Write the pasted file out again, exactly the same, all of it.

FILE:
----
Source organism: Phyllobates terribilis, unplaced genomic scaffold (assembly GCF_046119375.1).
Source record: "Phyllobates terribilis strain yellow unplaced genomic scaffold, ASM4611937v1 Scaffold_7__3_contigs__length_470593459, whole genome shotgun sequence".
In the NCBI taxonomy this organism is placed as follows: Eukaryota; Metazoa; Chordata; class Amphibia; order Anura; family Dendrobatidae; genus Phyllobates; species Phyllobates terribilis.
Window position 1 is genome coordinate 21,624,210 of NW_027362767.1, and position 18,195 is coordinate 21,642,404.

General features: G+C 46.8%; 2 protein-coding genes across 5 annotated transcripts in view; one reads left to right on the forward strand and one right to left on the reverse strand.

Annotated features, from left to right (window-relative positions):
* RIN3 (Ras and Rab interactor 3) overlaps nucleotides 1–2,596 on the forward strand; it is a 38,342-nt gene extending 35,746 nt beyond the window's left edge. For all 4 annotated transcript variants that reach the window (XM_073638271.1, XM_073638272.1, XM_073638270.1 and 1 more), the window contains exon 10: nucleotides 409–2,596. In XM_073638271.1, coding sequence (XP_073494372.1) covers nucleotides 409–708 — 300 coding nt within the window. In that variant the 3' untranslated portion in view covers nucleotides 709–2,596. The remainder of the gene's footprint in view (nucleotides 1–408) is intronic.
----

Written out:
Source organism: Phyllobates terribilis, unplaced genomic scaffold (assembly GCF_046119375.1).
Source record: "Phyllobates terribilis strain yellow unplaced genomic scaffold, ASM4611937v1 Scaffold_7__3_contigs__length_470593459, whole genome shotgun sequence".
In the NCBI taxonomy this organism is placed as follows: Eukaryota; Metazoa; Chordata; class Amphibia; order Anura; family Dendrobatidae; genus Phyllobates; species Phyllobates terribilis.
Window position 1 is genome coordinate 21,624,210 of NW_027362767.1, and position 18,195 is coordinate 21,642,404.

General features: G+C 46.8%; 2 protein-coding genes across 5 annotated transcripts in view; one reads left to right on the forward strand and one right to left on the reverse strand.

Annotated features, from left to right (window-relative positions):
* RIN3 (Ras and Rab interactor 3) overlaps nucleotides 1–2,596 on the forward strand; it is a 38,342-nt gene extending 35,746 nt beyond the window's left edge. For all 4 annotated transcript variants that reach the window (XM_073638271.1, XM_073638272.1, XM_073638270.1 and 1 more), the window contains exon 10: nucleotides 409–2,596. In XM_073638271.1, coding sequence (XP_073494372.1) covers nucleotides 409–708 — 300 coding nt within the window. In that variant the 3' untranslated portion in view covers nucleotides 709–2,596. The remainder of the gene's footprint in view (nucleotides 1–408) is intronic.